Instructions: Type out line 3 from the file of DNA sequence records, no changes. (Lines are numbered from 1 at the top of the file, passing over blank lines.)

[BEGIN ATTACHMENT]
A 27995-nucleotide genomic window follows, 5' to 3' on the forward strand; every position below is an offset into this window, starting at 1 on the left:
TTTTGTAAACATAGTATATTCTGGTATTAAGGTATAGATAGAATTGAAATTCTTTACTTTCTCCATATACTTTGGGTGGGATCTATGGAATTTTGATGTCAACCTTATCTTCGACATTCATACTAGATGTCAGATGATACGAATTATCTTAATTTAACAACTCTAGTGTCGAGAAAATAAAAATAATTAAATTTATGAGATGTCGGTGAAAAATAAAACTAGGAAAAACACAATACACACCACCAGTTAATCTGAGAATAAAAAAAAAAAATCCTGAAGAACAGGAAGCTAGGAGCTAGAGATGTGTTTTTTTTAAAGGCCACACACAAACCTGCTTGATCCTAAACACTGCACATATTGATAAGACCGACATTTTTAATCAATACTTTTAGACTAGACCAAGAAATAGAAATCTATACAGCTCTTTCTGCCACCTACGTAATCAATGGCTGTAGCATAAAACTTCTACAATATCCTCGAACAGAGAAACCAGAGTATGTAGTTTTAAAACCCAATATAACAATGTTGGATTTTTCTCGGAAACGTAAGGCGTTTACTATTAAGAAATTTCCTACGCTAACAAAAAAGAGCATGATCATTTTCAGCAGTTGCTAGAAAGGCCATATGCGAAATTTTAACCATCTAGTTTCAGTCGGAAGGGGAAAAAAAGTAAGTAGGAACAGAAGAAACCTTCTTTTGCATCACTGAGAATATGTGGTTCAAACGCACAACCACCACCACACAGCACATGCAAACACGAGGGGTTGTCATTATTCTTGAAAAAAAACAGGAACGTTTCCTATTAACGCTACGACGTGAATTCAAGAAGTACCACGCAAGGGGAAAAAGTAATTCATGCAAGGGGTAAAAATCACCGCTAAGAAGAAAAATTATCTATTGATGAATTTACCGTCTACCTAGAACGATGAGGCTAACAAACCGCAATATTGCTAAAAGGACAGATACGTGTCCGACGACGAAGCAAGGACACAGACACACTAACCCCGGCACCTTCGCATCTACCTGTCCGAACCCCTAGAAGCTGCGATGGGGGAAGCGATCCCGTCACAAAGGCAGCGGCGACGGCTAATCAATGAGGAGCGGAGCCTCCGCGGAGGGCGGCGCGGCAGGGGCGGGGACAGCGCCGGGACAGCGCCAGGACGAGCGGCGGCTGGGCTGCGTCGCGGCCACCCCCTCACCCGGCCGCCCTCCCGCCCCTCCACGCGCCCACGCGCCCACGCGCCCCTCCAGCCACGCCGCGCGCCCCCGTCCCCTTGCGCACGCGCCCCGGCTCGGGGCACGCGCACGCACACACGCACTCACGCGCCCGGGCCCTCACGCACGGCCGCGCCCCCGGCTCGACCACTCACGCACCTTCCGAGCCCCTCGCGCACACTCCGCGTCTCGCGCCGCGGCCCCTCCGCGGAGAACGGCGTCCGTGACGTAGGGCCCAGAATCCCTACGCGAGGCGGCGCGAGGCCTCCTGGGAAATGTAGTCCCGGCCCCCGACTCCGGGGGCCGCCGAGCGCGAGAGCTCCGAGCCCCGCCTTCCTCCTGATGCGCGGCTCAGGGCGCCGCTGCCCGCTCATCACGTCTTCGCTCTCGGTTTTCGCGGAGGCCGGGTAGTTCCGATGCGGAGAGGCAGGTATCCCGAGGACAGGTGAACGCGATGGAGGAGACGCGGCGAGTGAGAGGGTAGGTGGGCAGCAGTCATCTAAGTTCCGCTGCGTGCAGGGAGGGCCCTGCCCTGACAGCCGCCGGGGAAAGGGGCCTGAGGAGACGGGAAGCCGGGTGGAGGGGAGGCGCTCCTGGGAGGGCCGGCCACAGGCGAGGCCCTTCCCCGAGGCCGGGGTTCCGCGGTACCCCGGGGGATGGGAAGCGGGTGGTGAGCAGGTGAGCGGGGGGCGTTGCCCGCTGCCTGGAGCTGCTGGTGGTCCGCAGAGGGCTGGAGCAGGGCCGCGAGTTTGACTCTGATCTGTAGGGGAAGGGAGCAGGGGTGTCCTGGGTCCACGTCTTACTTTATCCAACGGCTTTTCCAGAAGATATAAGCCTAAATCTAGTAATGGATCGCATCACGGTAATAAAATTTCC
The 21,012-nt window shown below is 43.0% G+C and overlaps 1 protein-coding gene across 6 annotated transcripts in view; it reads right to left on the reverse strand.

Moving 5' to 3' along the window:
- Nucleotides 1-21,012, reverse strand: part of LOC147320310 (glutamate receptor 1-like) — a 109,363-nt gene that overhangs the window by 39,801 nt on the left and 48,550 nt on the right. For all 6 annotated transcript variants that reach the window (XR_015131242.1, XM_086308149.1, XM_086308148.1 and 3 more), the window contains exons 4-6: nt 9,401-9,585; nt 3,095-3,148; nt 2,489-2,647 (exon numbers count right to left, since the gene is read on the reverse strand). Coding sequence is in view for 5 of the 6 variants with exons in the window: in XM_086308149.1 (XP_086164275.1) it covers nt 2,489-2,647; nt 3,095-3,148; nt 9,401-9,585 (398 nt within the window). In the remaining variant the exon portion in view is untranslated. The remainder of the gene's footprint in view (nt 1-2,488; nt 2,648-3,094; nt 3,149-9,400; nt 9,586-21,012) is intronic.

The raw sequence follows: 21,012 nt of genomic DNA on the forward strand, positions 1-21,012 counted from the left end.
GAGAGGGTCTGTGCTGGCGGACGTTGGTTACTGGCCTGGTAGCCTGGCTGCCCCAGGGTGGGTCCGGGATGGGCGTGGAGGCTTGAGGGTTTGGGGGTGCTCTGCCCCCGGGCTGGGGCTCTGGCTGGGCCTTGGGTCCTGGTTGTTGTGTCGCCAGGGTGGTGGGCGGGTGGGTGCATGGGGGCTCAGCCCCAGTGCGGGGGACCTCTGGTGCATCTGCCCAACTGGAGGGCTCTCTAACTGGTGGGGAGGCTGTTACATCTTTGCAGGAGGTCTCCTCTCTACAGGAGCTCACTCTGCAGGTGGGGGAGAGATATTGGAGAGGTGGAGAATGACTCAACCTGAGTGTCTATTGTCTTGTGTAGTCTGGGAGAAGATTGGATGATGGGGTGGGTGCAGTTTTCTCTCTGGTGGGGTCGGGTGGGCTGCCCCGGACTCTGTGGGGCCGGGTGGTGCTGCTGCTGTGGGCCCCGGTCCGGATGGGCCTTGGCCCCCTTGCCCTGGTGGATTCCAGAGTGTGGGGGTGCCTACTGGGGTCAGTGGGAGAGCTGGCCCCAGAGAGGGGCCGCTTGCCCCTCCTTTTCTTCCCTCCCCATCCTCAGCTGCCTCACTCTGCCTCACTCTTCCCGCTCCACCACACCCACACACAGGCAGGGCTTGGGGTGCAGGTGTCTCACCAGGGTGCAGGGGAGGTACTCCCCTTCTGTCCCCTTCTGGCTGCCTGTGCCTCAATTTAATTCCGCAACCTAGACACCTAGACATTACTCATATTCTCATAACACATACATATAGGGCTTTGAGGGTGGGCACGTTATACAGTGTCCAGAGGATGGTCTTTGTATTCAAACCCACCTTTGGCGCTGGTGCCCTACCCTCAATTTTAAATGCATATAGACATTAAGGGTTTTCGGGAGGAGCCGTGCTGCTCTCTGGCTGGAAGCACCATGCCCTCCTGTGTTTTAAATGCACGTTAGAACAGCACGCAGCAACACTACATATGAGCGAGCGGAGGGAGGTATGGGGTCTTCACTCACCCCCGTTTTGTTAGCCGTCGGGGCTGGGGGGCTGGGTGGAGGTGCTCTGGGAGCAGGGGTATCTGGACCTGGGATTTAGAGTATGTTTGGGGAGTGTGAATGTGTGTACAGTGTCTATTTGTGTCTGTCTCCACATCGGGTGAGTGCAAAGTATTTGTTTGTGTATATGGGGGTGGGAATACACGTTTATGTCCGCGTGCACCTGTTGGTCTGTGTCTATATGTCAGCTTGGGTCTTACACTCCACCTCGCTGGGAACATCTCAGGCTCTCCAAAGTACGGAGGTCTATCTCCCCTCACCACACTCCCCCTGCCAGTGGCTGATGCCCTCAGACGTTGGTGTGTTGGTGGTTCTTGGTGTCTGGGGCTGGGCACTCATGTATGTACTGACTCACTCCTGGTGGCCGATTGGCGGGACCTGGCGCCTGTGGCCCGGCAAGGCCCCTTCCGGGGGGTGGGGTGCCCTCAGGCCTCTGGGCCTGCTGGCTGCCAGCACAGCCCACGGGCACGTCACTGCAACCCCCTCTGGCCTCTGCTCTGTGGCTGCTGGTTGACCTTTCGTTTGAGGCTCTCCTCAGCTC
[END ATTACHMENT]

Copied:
The 21,012-nt window shown below is 43.0% G+C and overlaps 1 protein-coding gene across 6 annotated transcripts in view; it reads right to left on the reverse strand.